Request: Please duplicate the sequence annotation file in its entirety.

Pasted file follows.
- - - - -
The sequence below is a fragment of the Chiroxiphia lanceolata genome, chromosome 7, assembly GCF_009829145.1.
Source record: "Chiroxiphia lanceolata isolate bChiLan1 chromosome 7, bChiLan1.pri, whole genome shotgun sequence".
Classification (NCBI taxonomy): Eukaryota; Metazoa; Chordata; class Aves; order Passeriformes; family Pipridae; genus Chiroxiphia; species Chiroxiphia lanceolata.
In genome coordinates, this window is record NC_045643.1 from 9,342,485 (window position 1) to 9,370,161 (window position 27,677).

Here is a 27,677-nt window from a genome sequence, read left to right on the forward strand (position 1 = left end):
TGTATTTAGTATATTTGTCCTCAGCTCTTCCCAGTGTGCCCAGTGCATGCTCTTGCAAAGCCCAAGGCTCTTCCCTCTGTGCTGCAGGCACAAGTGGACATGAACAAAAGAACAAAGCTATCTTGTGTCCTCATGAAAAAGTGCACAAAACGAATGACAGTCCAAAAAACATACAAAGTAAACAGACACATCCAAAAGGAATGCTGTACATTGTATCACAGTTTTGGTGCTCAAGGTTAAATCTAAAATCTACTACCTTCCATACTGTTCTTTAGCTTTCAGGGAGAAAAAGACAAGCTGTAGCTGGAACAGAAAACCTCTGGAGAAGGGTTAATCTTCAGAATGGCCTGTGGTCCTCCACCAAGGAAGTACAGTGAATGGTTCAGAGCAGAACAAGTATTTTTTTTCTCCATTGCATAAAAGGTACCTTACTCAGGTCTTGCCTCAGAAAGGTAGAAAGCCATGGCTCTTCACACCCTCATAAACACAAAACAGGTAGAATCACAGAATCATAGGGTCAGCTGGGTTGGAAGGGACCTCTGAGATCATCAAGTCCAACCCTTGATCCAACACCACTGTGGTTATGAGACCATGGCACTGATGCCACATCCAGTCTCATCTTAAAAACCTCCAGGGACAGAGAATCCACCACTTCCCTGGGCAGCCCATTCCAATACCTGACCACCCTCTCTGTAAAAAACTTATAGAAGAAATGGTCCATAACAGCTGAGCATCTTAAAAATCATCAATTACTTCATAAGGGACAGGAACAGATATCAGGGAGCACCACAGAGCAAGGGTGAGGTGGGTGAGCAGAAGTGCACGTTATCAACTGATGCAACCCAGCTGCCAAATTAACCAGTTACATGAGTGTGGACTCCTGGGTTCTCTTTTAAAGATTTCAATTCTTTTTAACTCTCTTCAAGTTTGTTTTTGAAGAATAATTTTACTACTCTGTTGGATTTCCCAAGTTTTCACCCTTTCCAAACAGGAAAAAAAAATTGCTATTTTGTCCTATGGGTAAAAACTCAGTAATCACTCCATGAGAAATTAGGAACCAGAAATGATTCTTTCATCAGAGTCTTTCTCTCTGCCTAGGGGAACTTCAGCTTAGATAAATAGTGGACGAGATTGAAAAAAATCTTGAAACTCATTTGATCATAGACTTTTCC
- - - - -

The sequence below is a fragment of the Chiroxiphia lanceolata genome, chromosome 7, assembly GCF_009829145.1.
Source record: "Chiroxiphia lanceolata isolate bChiLan1 chromosome 7, bChiLan1.pri, whole genome shotgun sequence".
Classification (NCBI taxonomy): Eukaryota; Metazoa; Chordata; class Aves; order Passeriformes; family Pipridae; genus Chiroxiphia; species Chiroxiphia lanceolata.
In genome coordinates, this window is record NC_045643.1 from 9,342,485 (window position 1) to 9,370,161 (window position 27,677).

Here is a 27,677-nt window from a genome sequence, read left to right on the forward strand (position 1 = left end):
TGTATTTAGTATATTTGTCCTCAGCTCTTCCCAGTGTGCCCAGTGCATGCTCTTGCAAAGCCCAAGGCTCTTCCCTCTGTGCTGCAGGCACAAGTGGACATGAACAAAAGAACAAAGCTATCTTGTGTCCTCATGAAAAAGTGCACAAAACGAATGACAGTCCAAAAAACATACAAAGTAAACAGACACATCCAAAAGGAATGCTGTACATTGTATCACAGTTTTGGTGCTCAAGGTTAAATCTAAAATCTACTACCTTCCATACTGTTCTTTAGCTTTCAGGGAGAAAAAGACAAGCTGTAGCTGGAACAGAAAACCTCTGGAGAAGGGTTAATCTTCAGAATGGCCTGTGGTCCTCCACCAAGGAAGTACAGTGAATGGTTCAGAGCAGAACAAGTATTTTTTTTCTCCATTGCATAAAAGGTACCTTACTCAGGTCTTGCCTCAGAAAGGTAGAAAGCCATGGCTCTTCACACCCTCATAAACACAAAACAGGTAGAATCACAGAATCATAGGGTCAGCTGGGTTGGAAGGGACCTCTGAGATCATCAAGTCCAACCCTTGATCCAACACCACTGTGGTTATGAGACCATGGCACTGATGCCACATCCAGTCTCATCTTAAAAACCTCCAGGGACAGAGAATCCACCACTTCCCTGGGCAGCCCATTCCAATACCTGACCACCCTCTCTGTAAAAAACTTATAGAAGAAATGGTCCATAACAGCTGAGCATCTTAAAAATCATCAATTACTTCATAAGGGACAGGAACAGATATCAGGGAGCACCACAGAGCAAGGGTGAGGTGGGTGAGCAGAAGTGCACGTTATCAACTGATGCAACCCAGCTGCCAAATTAACCAGTTACATGAGTGTGGACTCCTGGGTTCTCTTTTAAAGATTTCAATTCTTTTTAACTCTCTTCAAGTTTGTTTTTGAAGAATAATTTTACTACTCTGTTGGATTTCCCAAGTTTTCACCCTTTCCAAACAGGAAAAAAAAATTGCTATTTTGTCCTATGGGTAAAAACTCAGTAATCACTCCATGAGAAATTAGGAACCAGAAATGATTCTTTCATCAGAGTCTTTCTCTCTGCCTAGGGGAACTTCAGCTTAGATAAATAGTGGACGAGATTGAAAAAAATCTTGAAACTCATTTGATCATAGACTTTTCC